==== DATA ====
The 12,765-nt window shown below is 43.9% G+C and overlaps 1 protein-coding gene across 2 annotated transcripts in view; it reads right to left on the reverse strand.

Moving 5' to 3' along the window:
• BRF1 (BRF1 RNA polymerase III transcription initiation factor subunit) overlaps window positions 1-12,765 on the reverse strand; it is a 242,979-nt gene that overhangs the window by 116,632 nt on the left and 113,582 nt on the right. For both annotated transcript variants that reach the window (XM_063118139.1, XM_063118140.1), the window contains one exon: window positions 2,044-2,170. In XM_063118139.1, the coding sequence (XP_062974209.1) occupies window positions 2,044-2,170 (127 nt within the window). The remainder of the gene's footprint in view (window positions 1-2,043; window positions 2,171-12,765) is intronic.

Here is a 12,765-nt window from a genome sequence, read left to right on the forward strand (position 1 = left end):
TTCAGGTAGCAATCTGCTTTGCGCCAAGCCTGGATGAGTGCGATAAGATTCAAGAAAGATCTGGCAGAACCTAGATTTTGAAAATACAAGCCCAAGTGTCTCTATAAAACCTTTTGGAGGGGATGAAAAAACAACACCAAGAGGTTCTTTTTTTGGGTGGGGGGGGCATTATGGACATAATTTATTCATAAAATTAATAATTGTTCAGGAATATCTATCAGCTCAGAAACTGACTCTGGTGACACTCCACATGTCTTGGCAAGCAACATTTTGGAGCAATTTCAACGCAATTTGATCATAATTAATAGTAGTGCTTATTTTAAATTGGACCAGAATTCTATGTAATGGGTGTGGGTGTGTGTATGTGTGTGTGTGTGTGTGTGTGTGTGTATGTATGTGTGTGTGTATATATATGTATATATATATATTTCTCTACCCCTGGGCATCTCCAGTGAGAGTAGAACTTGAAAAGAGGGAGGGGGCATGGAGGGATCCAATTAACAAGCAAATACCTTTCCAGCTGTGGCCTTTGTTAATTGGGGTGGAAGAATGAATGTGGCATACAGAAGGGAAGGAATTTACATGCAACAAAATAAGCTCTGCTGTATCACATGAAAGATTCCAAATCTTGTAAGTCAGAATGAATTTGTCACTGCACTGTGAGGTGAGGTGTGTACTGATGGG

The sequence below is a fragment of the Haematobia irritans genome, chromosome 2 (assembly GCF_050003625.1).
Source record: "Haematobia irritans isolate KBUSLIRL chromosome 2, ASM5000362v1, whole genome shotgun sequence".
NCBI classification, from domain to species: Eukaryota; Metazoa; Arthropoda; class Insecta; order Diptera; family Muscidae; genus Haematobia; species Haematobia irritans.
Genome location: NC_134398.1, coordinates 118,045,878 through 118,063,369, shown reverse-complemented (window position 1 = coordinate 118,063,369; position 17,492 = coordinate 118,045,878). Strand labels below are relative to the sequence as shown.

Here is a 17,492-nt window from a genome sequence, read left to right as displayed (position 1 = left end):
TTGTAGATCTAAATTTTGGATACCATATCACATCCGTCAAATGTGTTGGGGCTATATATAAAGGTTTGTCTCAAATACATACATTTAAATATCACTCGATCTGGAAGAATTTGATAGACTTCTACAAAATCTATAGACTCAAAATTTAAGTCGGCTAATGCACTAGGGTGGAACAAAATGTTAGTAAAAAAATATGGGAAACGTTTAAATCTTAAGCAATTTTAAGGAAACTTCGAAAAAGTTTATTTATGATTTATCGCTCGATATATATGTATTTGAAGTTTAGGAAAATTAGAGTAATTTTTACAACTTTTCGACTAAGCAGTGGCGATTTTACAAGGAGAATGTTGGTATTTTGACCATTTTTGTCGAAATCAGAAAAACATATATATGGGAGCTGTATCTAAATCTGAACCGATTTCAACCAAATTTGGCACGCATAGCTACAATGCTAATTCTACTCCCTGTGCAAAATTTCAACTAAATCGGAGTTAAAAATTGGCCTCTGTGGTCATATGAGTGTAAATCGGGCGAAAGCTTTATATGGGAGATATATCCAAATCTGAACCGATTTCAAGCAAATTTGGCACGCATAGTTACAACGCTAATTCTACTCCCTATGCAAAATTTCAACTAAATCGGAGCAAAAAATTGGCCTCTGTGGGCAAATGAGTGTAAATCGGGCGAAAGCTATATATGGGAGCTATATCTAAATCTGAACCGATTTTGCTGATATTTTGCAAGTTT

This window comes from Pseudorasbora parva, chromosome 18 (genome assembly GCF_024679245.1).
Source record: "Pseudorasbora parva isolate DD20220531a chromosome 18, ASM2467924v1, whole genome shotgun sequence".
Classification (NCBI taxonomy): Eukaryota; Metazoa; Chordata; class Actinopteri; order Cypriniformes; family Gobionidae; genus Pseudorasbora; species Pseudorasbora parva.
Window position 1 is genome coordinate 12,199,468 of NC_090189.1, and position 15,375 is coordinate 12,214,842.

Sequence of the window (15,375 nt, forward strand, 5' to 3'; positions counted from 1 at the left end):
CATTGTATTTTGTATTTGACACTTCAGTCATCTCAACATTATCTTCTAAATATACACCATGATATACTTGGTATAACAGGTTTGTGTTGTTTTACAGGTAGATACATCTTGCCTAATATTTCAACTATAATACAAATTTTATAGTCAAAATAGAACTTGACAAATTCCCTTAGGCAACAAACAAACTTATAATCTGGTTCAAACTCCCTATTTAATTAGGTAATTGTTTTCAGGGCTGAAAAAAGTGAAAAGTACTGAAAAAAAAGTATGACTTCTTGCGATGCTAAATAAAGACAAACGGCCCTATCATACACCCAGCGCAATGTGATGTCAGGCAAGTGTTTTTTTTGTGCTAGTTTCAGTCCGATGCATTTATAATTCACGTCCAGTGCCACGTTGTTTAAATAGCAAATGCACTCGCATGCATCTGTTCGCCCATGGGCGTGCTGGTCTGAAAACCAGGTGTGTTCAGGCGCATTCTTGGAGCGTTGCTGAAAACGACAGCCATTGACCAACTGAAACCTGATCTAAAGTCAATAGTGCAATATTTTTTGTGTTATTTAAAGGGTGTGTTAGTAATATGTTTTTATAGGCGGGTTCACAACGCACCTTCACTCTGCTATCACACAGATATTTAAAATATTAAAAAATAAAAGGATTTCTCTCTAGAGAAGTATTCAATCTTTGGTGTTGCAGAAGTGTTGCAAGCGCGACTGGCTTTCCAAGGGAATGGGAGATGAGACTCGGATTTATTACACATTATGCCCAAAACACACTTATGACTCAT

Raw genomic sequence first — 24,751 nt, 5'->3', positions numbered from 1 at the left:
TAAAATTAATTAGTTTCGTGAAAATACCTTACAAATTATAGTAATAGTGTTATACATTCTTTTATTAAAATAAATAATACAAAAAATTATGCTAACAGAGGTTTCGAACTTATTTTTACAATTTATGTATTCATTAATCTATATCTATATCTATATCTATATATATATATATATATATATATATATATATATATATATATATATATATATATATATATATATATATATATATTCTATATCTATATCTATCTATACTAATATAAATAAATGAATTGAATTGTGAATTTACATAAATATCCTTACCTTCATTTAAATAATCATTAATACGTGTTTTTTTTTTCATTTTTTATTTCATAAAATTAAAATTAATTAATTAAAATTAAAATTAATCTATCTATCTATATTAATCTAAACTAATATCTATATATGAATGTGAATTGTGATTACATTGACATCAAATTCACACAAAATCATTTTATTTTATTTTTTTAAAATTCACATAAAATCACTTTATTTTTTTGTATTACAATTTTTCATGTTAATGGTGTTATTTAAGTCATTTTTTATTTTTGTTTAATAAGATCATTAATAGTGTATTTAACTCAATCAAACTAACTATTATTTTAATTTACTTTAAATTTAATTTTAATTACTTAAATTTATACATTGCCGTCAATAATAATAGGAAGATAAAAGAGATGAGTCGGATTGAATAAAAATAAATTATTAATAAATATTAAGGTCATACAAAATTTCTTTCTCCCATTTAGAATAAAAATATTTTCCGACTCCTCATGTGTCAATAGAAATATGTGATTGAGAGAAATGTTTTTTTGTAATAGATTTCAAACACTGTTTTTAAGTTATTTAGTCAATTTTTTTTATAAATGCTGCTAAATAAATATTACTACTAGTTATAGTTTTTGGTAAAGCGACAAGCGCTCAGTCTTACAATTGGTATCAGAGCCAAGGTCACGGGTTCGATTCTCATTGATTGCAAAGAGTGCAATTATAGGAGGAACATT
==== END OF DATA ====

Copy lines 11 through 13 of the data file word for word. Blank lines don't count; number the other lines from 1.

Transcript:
TTGTAGATCTAAATTTTGGATACCATATCACATCCGTCAAATGTGTTGGGGCTATATATAAAGGTTTGTCTCAAATACATACATTTAAATATCACTCGATCTGGAAGAATTTGATAGACTTCTACAAAATCTATAGACTCAAAATTTAAGTCGGCTAATGCACTAGGGTGGAACAAAATGTTAGTAAAAAAATATGGGAAACGTTTAAATCTTAAGCAATTTTAAGGAAACTTCGAAAAAGTTTATTTATGATTTATCGCTCGATATATATGTATTTGAAGTTTAGGAAAATTAGAGTAATTTTTACAACTTTTCGACTAAGCAGTGGCGATTTTACAAGGAGAATGTTGGTATTTTGACCATTTTTGTCGAAATCAGAAAAACATATATATGGGAGCTGTATCTAAATCTGAACCGATTTCAACCAAATTTGGCACGCATAGCTACAATGCTAATTCTACTCCCTGTGCAAAATTTCAACTAAATCGGAGTTAAAAATTGGCCTCTGTGGTCATATGAGTGTAAATCGGGCGAAAGCTTTATATGGGAGATATATCCAAATCTGAACCGATTTCAAGCAAATTTGGCACGCATAGTTACAACGCTAATTCTACTCCCTATGCAAAATTTCAACTAAATCGGAGCAAAAAATTGGCCTCTGTGGGCAAATGAGTGTAAATCGGGCGAAAGCTATATATGGGAGCTATATCTAAATCTGAACCGATTTTGCTGATATTTTGCAAGTTT

This window comes from Pseudorasbora parva, chromosome 18 (genome assembly GCF_024679245.1).
Source record: "Pseudorasbora parva isolate DD20220531a chromosome 18, ASM2467924v1, whole genome shotgun sequence".